The three had met in a market place in the town of Everhope on the outskirts of Wishful County. The market was the home of a famous Sage. Each had come to ask about their dilemmas. The Sage had listened to all three animals. She had told them they must go to the mountain of Faith nestled on the edge of the world to find their answers and that all three must undertake this journey together.

Half way up the mountain was a cave. A deep and lonely place in which was hidden a magical chest. If they could unlock the chest then their wishes would be granted. Without any arguments they decided to follow the Sage’s instructions and set out that same afternoon. Three days and three nights they toiled through torturous weather across the wilds. Each finding out something about the others during the hard journey. Now they had arrived and were standing on the brink.

“So this is the place.” Hugo peered into the gloom. “Looks spooky to me …” he said doubtfully, “and I like damp dark places.”

“-”, honked Henry, or rather didn’t. He buffeted his wings and shook his neck from side to side.

“Hugo, I think the goose wants to tell us something.” Nicholas scratched his chin. They hadn’t found out Henry’s name as his honk was gone and he couldn’t write.

“No doubt.” Hugo shrugged. “ What is it, Goose?”

“-”. Henry said silently. His white face and beak beginning to turn red with anger. The Orang-utan and the Rat exchanged blank looks.

“Maybe we should play charades?” Nicholas suggested.

“We tried that already, remember?” Hugo shook his head too quickly and almost fell over. He really missed his tail.

“When we were crossing that stream and the goose tried to tell us something. It didn’t work, so he lost his temper and took off in a flap. Landed on the other side without a care. He was so upset he wouldn’t help either of us across. We got all wet and cold just because I laughed at his antics.”

“Well, you shouldn’t have.” Nicholas grimaced, his eyes flat and his wrinkly face looked all lopsided and wrong. “I’m sure he was only trying to help us.”

“We’ll never know.” Hugo sniggered, “unless we find that Chest of Wishes.” He liked to snigger. It was a very ratty thing to do and he found himself sniggering a lot more now than he did before he lost his tail. With a quick glance at the other two to make sure they would follow, Hugo stepped into the cave.

“Come on, Goose. You know Hugo doesn’t mean any harm. He’s just like any other rat.” Nicholas held one long arm out to the bird.

“No I’m not!” Hugo snapped over his shoulder, but he didn’t stop to argue. He did not dare to turn in case he fell over. Henry flapped once and then gentle pressed his wingtip into the offered hand of Nicholas. Together they followed the rat into the gloom.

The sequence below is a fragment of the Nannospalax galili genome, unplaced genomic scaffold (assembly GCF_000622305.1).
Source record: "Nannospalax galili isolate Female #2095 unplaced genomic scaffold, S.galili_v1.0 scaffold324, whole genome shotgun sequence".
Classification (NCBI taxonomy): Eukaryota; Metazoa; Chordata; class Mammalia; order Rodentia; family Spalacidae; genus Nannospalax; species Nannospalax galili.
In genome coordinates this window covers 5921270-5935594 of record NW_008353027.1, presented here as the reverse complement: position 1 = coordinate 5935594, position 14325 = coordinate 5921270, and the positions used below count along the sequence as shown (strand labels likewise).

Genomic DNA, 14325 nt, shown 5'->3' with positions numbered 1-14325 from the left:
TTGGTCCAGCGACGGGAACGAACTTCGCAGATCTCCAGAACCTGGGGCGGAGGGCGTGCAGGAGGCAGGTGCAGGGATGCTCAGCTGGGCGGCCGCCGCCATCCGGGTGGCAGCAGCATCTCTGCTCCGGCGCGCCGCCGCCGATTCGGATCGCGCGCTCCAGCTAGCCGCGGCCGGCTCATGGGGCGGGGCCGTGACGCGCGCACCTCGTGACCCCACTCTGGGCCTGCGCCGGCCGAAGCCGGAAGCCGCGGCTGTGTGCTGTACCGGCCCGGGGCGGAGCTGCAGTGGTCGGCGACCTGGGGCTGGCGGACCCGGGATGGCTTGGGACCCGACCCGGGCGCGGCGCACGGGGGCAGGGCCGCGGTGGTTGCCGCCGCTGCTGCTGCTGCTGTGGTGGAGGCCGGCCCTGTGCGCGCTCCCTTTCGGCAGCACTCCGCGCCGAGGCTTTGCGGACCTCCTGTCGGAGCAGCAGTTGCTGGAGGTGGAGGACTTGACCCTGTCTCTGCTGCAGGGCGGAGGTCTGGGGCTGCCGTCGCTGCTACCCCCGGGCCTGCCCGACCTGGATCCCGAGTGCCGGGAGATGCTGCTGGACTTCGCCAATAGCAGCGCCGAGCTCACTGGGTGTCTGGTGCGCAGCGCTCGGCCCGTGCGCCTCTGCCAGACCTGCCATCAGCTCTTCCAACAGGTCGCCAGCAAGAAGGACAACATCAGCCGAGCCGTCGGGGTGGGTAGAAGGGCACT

To be continued…

Spring in the Air

The sun gleamed bright as a diamond. The light spears reflecting all the colours of spring from the water droplets around my wrist. I was warm at last, after months of frozen isolation I was bubbling with joy. I stretched out further and touched a stick. It had fallen from a nearby tree, a silver birch and its bark was like a wrapping of the precious metal, smooth and glistening. I held it firmly in my grasp, feeling its strength. It would make a good staff for me to use.
I looked deeper into my too familiar glade searching for something different, something new. But my world was one which had not changed for more time than I cared to think about. Bathed in spring sunlight the trees and bushes glowed with awakening life. Buds of fresh green leaves bursting slowly from their winter sleep. Insects were busying themselves in the search for food. The same scenes replayed every year and my heart trembled with my need for something … more. I wanted adventure.
I remembered my life before when I had soared through the skies and raced other girls of my kind over high mountains and vast forests. Those days had seemed like they would never end and yet, here I was in this tiny corner of the woods which had become my world, except for those memories, or were they dreams? It was so hard to tell any more. I felt trapped and unsure. I needed to get out of here.
The bushes rustled and my attention focussed back to the present. A young male dear stepped nervously into the sunlight. The white spots on his back announcing his tender years. I wondered where his mother was. This youngster was too new to the world to be without his parents.
“Don’t be afraid. Take a drink. You’ll feel better and I will watch out for you.” I assured him and tentatively he stepped nearer and lowered his head to drink.
I laughed. A tinkling sound which caused his ears to start up, but he kept on drinking.